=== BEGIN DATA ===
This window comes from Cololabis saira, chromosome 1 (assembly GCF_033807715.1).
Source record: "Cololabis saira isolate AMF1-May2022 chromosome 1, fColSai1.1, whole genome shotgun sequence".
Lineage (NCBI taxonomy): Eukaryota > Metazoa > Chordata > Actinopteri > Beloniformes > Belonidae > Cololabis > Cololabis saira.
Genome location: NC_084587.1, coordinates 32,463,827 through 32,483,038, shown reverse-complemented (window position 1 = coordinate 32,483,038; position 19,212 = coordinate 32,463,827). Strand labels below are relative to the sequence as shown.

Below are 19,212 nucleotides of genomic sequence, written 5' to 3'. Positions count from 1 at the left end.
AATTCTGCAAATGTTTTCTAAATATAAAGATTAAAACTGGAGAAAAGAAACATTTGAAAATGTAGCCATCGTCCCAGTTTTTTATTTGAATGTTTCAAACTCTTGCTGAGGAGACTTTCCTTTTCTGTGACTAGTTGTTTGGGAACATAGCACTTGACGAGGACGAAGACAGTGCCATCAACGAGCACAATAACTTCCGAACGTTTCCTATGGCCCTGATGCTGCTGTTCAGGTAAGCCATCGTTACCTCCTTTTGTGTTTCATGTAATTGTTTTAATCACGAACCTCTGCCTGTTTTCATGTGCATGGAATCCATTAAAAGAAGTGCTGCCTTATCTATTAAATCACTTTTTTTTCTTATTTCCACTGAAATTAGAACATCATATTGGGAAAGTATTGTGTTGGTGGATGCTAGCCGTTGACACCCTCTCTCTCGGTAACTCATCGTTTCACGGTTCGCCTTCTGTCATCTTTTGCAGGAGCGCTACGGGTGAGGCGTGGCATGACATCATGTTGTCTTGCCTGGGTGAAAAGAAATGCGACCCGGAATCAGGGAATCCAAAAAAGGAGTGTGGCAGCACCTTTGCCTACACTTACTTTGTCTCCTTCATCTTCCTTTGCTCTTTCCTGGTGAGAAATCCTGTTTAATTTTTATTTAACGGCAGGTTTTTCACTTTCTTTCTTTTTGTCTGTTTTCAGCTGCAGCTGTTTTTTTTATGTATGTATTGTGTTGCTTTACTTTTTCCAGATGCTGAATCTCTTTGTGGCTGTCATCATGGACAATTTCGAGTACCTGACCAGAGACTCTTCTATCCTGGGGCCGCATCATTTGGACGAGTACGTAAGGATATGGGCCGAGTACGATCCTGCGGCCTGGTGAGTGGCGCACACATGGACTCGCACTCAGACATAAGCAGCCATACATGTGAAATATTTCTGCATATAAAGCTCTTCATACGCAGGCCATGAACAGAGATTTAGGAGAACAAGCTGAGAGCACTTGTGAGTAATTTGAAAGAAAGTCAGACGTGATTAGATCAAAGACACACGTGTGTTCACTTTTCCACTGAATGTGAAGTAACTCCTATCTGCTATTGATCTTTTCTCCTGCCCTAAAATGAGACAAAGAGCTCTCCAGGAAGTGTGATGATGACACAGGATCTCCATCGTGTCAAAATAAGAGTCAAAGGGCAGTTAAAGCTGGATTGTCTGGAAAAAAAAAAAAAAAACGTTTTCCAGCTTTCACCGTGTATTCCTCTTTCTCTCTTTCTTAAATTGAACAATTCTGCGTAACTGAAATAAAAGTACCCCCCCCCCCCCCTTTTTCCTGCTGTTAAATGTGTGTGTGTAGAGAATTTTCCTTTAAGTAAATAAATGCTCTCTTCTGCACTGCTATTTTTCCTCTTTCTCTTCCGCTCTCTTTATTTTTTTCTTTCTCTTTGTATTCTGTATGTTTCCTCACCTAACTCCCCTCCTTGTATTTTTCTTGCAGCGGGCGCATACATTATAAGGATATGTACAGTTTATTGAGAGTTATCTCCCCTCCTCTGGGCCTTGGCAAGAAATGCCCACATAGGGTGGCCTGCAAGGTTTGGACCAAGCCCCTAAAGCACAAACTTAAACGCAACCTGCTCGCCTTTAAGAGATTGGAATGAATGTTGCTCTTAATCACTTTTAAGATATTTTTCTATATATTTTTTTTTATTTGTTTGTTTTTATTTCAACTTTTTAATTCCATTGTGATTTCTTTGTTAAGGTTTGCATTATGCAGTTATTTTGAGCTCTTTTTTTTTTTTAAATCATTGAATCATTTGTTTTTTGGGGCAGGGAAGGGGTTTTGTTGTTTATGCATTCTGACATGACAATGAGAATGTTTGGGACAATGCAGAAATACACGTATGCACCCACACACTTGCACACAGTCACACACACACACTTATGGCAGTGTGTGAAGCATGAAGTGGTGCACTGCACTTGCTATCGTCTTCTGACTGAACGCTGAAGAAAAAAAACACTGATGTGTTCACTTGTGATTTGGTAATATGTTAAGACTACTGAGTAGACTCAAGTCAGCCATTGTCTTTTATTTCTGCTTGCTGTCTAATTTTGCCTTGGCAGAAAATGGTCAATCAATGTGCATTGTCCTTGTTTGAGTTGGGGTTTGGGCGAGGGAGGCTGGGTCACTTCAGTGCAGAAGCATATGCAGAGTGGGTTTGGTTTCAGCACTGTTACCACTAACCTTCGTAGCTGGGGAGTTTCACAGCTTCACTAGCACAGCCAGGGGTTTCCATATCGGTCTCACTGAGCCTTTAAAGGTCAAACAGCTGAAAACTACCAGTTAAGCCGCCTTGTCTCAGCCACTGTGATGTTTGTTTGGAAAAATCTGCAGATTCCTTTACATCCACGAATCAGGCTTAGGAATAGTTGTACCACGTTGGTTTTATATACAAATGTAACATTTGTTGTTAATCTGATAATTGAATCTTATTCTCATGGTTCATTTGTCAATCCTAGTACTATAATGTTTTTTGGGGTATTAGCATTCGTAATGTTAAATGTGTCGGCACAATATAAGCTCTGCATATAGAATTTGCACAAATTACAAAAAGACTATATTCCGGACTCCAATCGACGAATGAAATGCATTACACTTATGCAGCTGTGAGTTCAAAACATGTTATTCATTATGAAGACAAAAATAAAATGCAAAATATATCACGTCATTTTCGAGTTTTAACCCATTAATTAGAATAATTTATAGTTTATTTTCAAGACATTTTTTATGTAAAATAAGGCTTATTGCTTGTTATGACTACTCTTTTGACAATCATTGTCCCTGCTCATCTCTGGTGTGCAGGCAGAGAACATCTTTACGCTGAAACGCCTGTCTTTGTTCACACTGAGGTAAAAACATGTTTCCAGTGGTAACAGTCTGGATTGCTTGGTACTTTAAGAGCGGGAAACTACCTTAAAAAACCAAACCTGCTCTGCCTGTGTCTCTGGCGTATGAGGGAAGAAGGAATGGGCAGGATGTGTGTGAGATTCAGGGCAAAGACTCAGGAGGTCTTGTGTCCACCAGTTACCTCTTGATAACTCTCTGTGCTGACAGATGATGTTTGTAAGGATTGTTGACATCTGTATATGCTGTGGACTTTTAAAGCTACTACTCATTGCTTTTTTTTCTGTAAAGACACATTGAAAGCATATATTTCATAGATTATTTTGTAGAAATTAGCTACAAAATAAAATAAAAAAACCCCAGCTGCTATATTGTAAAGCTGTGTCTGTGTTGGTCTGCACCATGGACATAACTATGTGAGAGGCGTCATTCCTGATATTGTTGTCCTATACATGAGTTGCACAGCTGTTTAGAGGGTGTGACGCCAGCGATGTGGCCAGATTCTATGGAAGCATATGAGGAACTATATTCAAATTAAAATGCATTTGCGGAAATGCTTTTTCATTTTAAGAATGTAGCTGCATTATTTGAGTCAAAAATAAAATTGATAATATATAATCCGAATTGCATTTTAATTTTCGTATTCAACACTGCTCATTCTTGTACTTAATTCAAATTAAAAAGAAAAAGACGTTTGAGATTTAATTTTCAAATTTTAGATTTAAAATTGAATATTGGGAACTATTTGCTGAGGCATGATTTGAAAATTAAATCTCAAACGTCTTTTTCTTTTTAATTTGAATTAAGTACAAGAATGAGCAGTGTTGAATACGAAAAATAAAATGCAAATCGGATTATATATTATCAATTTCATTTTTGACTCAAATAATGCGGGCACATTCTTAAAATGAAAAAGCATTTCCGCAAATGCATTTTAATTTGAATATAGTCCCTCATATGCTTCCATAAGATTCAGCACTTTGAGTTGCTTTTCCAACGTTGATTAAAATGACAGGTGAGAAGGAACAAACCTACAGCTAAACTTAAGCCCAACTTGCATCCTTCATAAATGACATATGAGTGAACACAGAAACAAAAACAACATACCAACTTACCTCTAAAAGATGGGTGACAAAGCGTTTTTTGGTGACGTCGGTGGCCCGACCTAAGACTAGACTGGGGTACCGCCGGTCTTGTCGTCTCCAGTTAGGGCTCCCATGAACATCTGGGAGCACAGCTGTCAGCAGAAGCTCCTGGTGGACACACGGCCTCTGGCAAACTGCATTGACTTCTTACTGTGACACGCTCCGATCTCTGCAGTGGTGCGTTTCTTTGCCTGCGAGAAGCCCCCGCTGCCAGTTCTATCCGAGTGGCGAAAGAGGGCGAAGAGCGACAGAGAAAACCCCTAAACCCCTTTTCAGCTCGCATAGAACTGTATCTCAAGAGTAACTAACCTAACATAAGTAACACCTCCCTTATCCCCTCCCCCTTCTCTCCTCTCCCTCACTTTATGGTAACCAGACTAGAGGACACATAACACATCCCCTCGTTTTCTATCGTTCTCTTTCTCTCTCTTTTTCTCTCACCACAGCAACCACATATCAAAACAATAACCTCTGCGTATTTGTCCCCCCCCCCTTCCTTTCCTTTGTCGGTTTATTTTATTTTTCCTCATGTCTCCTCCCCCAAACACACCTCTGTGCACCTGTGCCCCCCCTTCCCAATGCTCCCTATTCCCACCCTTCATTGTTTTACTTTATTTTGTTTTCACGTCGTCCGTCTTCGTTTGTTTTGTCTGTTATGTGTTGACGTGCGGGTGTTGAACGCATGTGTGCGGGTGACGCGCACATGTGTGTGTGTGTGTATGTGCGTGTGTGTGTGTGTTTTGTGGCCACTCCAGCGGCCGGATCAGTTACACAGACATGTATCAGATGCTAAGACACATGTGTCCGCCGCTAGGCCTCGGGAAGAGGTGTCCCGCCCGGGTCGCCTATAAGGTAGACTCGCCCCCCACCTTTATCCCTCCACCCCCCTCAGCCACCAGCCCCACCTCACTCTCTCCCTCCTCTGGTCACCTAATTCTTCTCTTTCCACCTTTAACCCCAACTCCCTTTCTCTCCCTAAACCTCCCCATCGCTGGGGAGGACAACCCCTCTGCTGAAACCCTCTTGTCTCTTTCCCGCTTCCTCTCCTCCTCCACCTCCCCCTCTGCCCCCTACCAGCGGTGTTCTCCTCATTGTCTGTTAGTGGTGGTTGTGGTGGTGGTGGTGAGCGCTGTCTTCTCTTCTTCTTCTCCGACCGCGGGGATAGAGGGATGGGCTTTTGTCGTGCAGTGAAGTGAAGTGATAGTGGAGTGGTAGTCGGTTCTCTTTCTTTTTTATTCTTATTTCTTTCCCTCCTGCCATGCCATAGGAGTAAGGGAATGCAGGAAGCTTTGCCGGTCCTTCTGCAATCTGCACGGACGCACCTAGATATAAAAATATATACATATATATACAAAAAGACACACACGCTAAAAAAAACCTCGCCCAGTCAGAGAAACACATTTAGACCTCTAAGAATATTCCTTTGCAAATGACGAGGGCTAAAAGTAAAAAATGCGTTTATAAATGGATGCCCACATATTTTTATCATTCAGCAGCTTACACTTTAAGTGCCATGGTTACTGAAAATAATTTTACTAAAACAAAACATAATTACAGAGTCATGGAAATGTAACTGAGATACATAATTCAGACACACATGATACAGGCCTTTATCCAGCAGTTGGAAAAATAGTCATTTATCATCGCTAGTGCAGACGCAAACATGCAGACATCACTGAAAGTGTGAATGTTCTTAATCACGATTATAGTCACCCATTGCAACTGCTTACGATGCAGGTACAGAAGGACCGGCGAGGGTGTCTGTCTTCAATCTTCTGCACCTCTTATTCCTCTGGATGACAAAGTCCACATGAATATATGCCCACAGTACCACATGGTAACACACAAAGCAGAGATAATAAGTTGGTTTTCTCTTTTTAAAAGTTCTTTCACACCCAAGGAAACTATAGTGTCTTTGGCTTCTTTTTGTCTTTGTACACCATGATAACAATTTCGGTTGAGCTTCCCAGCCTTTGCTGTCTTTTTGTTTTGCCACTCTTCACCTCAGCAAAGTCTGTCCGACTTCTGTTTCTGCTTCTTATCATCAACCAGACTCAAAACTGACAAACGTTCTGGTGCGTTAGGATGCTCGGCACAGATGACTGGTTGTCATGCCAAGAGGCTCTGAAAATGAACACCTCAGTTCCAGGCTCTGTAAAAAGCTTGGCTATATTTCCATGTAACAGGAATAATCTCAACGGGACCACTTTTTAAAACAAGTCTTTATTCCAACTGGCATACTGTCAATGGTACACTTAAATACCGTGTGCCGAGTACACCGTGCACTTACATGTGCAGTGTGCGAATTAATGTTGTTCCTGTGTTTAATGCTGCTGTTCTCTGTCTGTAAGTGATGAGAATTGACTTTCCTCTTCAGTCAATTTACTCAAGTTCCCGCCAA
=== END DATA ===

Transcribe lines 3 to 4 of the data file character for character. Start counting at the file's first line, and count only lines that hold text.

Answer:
Lineage (NCBI taxonomy): Eukaryota > Metazoa > Chordata > Actinopteri > Beloniformes > Belonidae > Cololabis > Cololabis saira.
Genome location: NC_084587.1, coordinates 32,463,827 through 32,483,038, shown reverse-complemented (window position 1 = coordinate 32,483,038; position 19,212 = coordinate 32,463,827). Strand labels below are relative to the sequence as shown.